DAVIS: Yes. I mean, I think the Democratic brand is not -- is not trading very highly in the Deep South. And so I think the effort here is to make sure that this is not about the Democratic Party but this is about the candidate, Mr. Jones.
And, you know, if you look at his resume, he looks like a serious fellow who certainly could represent his constituency as well. And so I think what Mr. Trump is trying to do is once again tag the opponent to -- of Mr. Moore with the Democratic label; raising the red flag of Nancy Pelosi, seen as a California liberal; raising the red flag of Chuck Schumer, seen as a New York liberal. This is an attempt to tarnish the Democratic candidate with that brand.
So I think the Democrats are doing the right thing. Behind the scenes, they're certainly trying to funnel money to this campaign. They're certainly trying to help with a get out the vote campaign. And as I suggested earlier, I think this may come down to which side is able to get its voters to the polling stations.
HOWELL: It is a tight race, James. We'll have to see how it plays out. James, thank you so much for being with us this hour, live from Munich.
DAVIS: Thank you, George.
HOWELL: Now on to Southern California. Thousands of firefighters are working nonstop to fight six different wildfires. They made some --
HOWELL: -- progress on Friday containing five of those fires. However, the largest fire, the Thomas Wildfire, it grew nearly 58,000 hectares, about 143,000 acres. At least one person has died from that fire.
ALLEN: Nearly 200,000 people have been forced to leave their homes since the fires erupted this week. Some have returned only to find their homes gone. Almost 14,000 in the area don't have power. We get more now from CNN's Sara Sidner in California.
SARA SIDNER, CNN CORRESPONDENT: New information from fire officials on the Thomas Fire, the largest fire that's burning, which is three times now the size of Washington, D.C.
They are now saying that 87,000 people have been evacuated. That's almost half the total number of people that have been evacuated across Southern California because of these fires.
And here's why. This is just one home. But around us, there are within eyesight 20 homes that we can count that are burned to the ground. They look just like this, where basically the chimney is the only thing that is standing.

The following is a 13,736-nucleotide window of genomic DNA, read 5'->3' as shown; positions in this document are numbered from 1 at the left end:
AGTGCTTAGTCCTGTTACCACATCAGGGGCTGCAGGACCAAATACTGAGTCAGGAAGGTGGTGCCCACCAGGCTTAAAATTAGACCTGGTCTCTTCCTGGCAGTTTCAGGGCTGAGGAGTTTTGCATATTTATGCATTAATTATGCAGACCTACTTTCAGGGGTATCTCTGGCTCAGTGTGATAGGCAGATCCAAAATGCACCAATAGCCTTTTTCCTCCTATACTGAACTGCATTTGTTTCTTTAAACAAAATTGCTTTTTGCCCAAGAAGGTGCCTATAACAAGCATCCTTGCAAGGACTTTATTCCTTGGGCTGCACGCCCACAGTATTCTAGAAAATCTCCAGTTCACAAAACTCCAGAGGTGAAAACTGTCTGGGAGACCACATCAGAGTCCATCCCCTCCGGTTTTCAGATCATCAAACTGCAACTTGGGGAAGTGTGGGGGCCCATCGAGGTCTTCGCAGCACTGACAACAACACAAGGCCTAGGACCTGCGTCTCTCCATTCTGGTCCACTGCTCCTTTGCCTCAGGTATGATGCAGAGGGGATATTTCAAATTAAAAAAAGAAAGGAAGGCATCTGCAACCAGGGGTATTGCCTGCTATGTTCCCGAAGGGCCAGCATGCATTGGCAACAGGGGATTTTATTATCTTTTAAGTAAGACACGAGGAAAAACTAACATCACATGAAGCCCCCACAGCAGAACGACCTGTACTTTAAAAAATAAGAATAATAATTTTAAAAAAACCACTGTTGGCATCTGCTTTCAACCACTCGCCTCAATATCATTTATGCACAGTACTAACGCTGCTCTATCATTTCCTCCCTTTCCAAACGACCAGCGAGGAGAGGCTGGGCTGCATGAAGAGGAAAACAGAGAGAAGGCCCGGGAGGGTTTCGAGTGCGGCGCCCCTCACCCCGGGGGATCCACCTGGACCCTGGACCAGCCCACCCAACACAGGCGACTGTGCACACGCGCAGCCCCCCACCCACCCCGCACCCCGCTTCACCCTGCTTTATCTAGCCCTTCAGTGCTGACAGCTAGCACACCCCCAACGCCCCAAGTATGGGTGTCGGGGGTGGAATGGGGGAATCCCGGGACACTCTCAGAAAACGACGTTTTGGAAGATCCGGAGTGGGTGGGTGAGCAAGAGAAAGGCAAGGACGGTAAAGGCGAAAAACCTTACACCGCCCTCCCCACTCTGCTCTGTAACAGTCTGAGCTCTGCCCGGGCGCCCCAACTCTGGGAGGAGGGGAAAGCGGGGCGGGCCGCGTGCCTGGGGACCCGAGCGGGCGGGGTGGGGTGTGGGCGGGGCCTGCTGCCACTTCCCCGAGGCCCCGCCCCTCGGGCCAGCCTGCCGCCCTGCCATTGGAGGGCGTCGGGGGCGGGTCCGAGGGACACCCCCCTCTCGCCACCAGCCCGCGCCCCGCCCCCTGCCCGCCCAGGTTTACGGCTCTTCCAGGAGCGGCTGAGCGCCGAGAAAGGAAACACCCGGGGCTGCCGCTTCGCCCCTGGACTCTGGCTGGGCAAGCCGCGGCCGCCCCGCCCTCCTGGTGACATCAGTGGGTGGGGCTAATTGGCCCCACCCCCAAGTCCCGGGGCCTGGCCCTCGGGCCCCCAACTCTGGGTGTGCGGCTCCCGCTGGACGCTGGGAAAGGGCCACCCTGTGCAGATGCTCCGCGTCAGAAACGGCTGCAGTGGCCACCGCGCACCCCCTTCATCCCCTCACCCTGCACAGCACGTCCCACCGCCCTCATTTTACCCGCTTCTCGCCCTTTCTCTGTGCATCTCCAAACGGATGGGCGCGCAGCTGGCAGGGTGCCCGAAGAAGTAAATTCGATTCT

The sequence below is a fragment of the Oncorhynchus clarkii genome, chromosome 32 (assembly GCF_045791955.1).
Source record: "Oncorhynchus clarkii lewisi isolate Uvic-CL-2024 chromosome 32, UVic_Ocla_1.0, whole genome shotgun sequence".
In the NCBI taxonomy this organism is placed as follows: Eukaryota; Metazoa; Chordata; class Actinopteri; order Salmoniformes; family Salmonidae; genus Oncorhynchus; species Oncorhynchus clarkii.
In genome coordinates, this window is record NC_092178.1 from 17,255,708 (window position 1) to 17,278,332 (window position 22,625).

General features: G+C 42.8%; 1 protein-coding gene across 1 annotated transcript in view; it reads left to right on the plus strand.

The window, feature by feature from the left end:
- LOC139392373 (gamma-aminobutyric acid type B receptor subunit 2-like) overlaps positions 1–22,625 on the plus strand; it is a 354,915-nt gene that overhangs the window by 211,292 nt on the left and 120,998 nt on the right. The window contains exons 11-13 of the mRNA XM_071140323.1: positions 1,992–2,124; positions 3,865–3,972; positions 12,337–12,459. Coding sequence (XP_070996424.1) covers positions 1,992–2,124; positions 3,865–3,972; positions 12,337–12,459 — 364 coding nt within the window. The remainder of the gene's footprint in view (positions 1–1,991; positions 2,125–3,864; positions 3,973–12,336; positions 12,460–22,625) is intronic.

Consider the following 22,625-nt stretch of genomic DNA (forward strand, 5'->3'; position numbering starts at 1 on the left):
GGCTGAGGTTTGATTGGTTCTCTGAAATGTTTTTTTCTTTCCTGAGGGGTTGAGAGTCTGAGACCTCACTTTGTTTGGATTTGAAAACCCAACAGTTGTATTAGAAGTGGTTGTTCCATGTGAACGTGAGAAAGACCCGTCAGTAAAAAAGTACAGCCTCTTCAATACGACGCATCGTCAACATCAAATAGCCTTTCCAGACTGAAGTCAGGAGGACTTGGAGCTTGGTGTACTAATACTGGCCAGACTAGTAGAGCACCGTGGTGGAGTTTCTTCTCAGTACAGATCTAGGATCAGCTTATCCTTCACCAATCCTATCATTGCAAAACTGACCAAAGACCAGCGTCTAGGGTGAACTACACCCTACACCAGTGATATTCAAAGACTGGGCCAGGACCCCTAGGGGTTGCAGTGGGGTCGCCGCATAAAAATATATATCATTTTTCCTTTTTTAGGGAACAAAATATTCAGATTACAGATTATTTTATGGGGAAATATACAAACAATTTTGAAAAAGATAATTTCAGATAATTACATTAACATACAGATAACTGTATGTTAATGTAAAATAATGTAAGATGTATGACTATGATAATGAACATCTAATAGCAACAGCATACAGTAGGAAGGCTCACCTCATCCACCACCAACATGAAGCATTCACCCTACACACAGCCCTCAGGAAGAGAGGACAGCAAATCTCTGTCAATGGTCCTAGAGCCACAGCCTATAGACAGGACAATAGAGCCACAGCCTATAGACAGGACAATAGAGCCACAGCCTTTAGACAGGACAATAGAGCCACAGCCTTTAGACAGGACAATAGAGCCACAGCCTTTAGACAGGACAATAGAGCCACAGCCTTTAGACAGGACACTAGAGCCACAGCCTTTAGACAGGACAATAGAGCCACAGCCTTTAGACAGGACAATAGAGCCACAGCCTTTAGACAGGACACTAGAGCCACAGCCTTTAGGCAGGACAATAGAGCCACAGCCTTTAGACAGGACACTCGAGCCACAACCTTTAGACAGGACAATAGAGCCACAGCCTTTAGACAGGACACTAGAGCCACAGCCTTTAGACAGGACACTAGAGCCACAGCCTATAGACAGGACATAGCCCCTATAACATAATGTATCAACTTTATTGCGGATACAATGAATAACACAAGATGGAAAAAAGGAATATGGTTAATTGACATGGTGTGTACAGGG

Here is another vista, a view from atop Ventura, this neighborhood devastated by this fired. Home after home after home, leveled to the ground and many of the folks who live in these homes, the homeowners don't even know what their homes look like yet because they have not been able to make it back after evacuating, some of them with just the clothes on their back or with just a small bag, for example, their prescriptions.
This has been such a difficult time for them and for the firefighters, who are working double and triple shifts, trying to knock this fire back and it's still only 10 percent contained at this point.
I do need to mention how many firefighters are battling this blaze, which is still raging in the hills. About 3,500 fire personnel, 21 helicopters that you have been seeing, of course, dumping water and trying to stop these blazes.
I must say that when you watch the work they do, they are amazingly accurate with dumping that water. But the flames just too strong and they keep on rolling.
HOWELL: Still ahead here on CNN NEWSROOM, more violence after President Trump's Jerusalem announcement. We have a --
HOWELL: -- live report from the region, ahead.
ALLEN: Also a breakthrough in the Brexit talks clears the way for the next round of negotiations. However, there's a long road ahead and we'll break it down for you.
ALLEN: The U.S.' recognition of Jerusalem as Israel's capital is certainly being felt throughout the Middle East. Foreign ministers from the Arab League are set to meeting in the coming hours after another day of rage by Palestinians. They clashed with Israeli forces in Jerusalem and the West Bank Friday.
HOWELL: At least four Palestinians are also reportedly killed in Gaza. Officials report three of the deaths were due to Israeli airstrikes. Israel says its aircraft targeted Hamas after projectiles were fired at Israeli territory.
ALLEN: The U.S. President announced the change in Jerusalem policy on Wednesday. It's been slammed by much of the international community including U.S. allies. Here is what diplomats said at a U.N. Security Council meeting on Friday.